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Saturday, October 30, 2010

Aphex Twin: Come To Daddy


1) Come To Daddy, Pappy Mix; 2) Flim; 3) Come To Daddy, Little Lord Fauntleroy Mix; 4) Bucephalus Bouncing Ball; 5) To Cure A Weakling Child, Contour Regard; 6) Funny Little Man; 7) Come To Daddy, Mummy Mix; 8) IZ-US.

This would be a fine place to mention that, in addition to his relatively small number of long-pla­y­ing records, Richard D. James has had immense streaks of EPs and singles released over the past twenty years, describing all of which individually would take forever — yet it would not always be a waste of time, since much of the man's tastiest meat is to be found on these petty pieces of product. All I can say in general is that they are generally worth checking out, and, as an excep­tion, say a few words about one of his lengthiest EPs: Come To Daddy runs over thirty minutes and, therefore, almost qualifies as a full album (actually, Richard D. James Album only excee­ded it by about five minutes, completely blurring the distinction between album types — which, come to think of it, is only natural considering that these days they all come on the same pieces of plastic with the same diameter).

Come To Daddy is likely to qualify as Aphex Twin's eclectic peak; with a little bit of every­thing and more contained inside, I might even recommend it as a most useful introduction to the chara­cter in general. If you want to see where exactly one talented artist stands on beauty, evil, fun, absurdism, and musical geometry, each single track on this release will answer at least one of these questions, and sometimes more. Plus, together with Album, this is the finest proof available of the idea that Richard D. James is not merely making music with electronic equipment; he has, in fact, become one undetachable whole with his electronic equipment — much like for Jimi Hendrix it could be seen that the guitar was just another, extremely vital, organ of his body, here it seems that sounds like these could only have come from an operative cyborg.

'Come To Daddy (Pappy Mix)' is the most famous number here, mostly due to the promo video, from which the world got tricked into thinking that Richard D. James is, in fact, a mutant hell-raising demon born out of an old TV set in­seminated with dog pee. Musically, however, the track is one of the simplest and least interesting numbers on the EP, a jarring industrial techno parody on all sorts of «evil music», from Ministry to Prodigy to death metal, that is rather one-dimen­sional, unless you want to throw on some points for the mock-creepy «demon vocal» overdubs of "Come to Daddy, come to Daddy!" and "I WILL EAT YOUR SOUL!"

But the big general plus of the EP is that it is intended to be more than a sum of its parts, and the hyperbolic evil of 'Pappy Mix' does not reach its full effect until, one track later, you reach the 'Little Lord Faulteroy Mix', whose only common link with the 'Pappy Mix' is the main title — in all other respects, it is an entirely different experience, with underwaterish chimes and little green man vocals taking the place of metallic grind and Lucifer roar. And then, still later, there is the 'Mu­m­my Mix', which is even less similar — mostly percussion-driven with a few ambient tones in the background and next to no vocals at all (just a little high-pitched screaming).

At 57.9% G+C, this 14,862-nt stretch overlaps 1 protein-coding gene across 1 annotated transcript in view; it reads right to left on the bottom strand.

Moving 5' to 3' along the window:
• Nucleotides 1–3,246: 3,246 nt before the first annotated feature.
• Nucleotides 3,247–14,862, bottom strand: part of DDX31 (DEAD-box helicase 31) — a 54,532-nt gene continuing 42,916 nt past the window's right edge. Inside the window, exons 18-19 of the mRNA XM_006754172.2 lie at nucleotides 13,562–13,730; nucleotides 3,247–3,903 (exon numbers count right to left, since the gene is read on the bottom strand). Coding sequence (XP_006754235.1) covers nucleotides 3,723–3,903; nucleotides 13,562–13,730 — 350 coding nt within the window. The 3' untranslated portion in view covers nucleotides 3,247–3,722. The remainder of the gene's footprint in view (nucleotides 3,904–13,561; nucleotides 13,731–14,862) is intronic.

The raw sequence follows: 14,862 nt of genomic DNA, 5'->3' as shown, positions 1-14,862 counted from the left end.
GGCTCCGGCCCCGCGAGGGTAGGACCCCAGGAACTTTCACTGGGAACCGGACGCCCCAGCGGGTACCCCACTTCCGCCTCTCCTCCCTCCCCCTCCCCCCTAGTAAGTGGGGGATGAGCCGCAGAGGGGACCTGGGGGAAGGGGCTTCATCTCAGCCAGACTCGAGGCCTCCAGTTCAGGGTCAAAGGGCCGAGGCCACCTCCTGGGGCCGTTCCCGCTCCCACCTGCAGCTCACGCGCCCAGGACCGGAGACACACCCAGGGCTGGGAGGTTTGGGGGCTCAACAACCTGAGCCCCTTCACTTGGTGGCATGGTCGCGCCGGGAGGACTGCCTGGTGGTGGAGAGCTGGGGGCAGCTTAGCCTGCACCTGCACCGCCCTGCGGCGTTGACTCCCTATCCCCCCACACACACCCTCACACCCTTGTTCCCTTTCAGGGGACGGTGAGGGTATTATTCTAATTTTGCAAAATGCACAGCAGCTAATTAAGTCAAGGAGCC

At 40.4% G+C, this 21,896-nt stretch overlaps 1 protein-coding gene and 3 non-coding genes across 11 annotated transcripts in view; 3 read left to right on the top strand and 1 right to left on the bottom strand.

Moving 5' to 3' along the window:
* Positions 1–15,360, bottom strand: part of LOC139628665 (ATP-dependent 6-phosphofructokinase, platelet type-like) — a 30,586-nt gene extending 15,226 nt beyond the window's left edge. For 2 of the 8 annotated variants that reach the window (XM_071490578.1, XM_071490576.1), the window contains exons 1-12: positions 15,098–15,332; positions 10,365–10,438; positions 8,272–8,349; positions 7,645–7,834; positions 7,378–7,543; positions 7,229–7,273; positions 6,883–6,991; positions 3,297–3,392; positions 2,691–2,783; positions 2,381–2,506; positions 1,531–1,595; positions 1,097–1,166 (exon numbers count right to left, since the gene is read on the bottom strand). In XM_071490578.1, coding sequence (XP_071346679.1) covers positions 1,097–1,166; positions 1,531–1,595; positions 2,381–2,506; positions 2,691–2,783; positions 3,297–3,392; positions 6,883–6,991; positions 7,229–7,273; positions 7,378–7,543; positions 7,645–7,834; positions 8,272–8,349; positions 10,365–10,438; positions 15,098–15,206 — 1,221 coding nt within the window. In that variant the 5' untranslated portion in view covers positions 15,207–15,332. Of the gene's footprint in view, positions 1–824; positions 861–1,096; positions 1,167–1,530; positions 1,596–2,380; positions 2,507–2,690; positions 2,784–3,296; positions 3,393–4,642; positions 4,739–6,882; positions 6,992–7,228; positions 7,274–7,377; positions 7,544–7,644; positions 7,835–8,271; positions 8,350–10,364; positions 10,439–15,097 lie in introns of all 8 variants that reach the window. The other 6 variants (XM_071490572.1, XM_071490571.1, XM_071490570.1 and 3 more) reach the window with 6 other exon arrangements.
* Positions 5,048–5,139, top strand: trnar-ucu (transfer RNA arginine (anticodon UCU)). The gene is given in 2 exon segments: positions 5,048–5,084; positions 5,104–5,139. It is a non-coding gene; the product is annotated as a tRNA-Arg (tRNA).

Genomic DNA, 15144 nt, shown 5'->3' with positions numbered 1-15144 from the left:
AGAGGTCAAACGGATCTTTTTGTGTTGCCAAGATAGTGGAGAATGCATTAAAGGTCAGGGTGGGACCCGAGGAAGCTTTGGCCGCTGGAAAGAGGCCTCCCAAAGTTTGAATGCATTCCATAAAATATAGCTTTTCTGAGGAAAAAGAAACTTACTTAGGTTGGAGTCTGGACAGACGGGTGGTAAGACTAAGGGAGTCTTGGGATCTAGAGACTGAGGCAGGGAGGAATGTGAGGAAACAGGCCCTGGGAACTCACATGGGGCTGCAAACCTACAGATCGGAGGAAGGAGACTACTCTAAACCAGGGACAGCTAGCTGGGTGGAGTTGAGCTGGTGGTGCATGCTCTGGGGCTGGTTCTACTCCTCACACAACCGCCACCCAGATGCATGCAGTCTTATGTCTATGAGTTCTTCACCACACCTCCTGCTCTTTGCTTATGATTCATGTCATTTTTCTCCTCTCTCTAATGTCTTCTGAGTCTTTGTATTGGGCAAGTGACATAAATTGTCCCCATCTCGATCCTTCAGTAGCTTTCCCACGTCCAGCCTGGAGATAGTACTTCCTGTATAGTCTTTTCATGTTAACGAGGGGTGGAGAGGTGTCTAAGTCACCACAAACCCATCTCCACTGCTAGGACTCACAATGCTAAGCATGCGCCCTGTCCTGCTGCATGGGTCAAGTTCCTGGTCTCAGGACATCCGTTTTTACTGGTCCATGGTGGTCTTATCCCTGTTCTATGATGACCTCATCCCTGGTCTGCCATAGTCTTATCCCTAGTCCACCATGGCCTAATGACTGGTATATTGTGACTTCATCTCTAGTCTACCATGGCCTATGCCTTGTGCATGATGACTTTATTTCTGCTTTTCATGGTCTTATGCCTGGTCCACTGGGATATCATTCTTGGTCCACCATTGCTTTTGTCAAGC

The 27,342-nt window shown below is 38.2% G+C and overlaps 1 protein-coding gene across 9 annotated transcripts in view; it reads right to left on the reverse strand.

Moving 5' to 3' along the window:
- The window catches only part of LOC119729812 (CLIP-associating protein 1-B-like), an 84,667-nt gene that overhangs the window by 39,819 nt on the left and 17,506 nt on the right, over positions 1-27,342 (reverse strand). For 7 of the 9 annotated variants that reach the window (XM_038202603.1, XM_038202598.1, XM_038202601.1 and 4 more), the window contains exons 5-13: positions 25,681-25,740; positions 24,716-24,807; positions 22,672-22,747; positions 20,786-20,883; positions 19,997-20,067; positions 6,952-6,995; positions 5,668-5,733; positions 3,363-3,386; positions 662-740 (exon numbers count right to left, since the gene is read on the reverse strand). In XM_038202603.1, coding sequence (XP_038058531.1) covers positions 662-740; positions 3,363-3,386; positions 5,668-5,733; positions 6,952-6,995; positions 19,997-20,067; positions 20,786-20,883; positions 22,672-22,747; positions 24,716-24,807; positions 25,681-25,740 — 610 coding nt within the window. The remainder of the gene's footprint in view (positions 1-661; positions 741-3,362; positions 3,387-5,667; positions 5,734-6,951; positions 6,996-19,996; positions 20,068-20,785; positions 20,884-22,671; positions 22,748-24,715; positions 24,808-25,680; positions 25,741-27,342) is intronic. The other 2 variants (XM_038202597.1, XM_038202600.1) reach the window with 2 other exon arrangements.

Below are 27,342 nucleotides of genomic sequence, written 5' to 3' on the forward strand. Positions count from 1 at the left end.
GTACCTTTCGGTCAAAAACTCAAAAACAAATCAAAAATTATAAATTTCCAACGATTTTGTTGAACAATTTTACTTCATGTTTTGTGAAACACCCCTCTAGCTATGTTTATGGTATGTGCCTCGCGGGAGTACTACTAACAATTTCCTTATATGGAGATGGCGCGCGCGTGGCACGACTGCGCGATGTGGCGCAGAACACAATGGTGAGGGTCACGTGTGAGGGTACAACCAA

Why are they all 'Come To Daddy'? Probably just to reflect the man's provocative spirit. The unsettling titles, the evil grin staring out of the dog-pee-stained TV set in the video, the unusually high percentage of warped vocal overdubs, all of this has the stamp of the «man-machine» over it, as if all these long years of tampering with the spirit armies of chips and transistors finally did transform the man into the «Analord», as he would, in a few years, start christening a whole se­ries of his new records. Scary — but certainly exciting.

Tucked inside the three «mixes» are lesser known tracks that are, however, no less deserving. 'Flim' represents one of his most pleasant minimalistic melodies, a rhytmic melange of almost jazzy synth patterns, completely devoid of any ironic aspects. 'Bucephalus Bouncing Ball' starts out as a crazy, superhuman break-dance track before completely chucking rhythm out the win­dow and concentrating instead on tracing the virtual trajectory of a virtual set of bouncing balls: imagine a bunch of Olympic gods setting up a pinball championship and you'll end up some­where in the vicinity (I cannot even begin to imagine the work it took to program all that). And 'Funny Little Man', the more I listen to it, the more it comes across as some gruesomely political­ly incorrect musical joke, which is fabulous, because who the heck wants to see a world stripped of the art of intelligent provocation?

Where Come To Daddy can seem a step below the Richard D. James Album is in the «melo­dy» department — without any strings arrangements or Beach Boys influences, but with boun­cing balls and goofy vocal tricks, it is more about «sonics» as a whole than about traditionally valued note sequences. But the inclusion of tracks like 'Flim' clearly shows that, like every talen­ted electronica / avantgarde composer, James simply views «traditionally valued note sequences» as but one of the important ways to realize his maniacal sonic drive, and the good news is, he is fully capable of realizing it in ways that are complex, exciting, and impressionistic, which sets him apart from armies of poseurs. If nothing else, Come To Daddy is simply one of those magnificent treatments for the tympanic membrane that builds up one's sense of perception, ge­neral experience, and, well, character. Thumbs up.

Check "Come To Daddy" (CD) on Amazon
Check "Come To Daddy" (MP3) on Amazon

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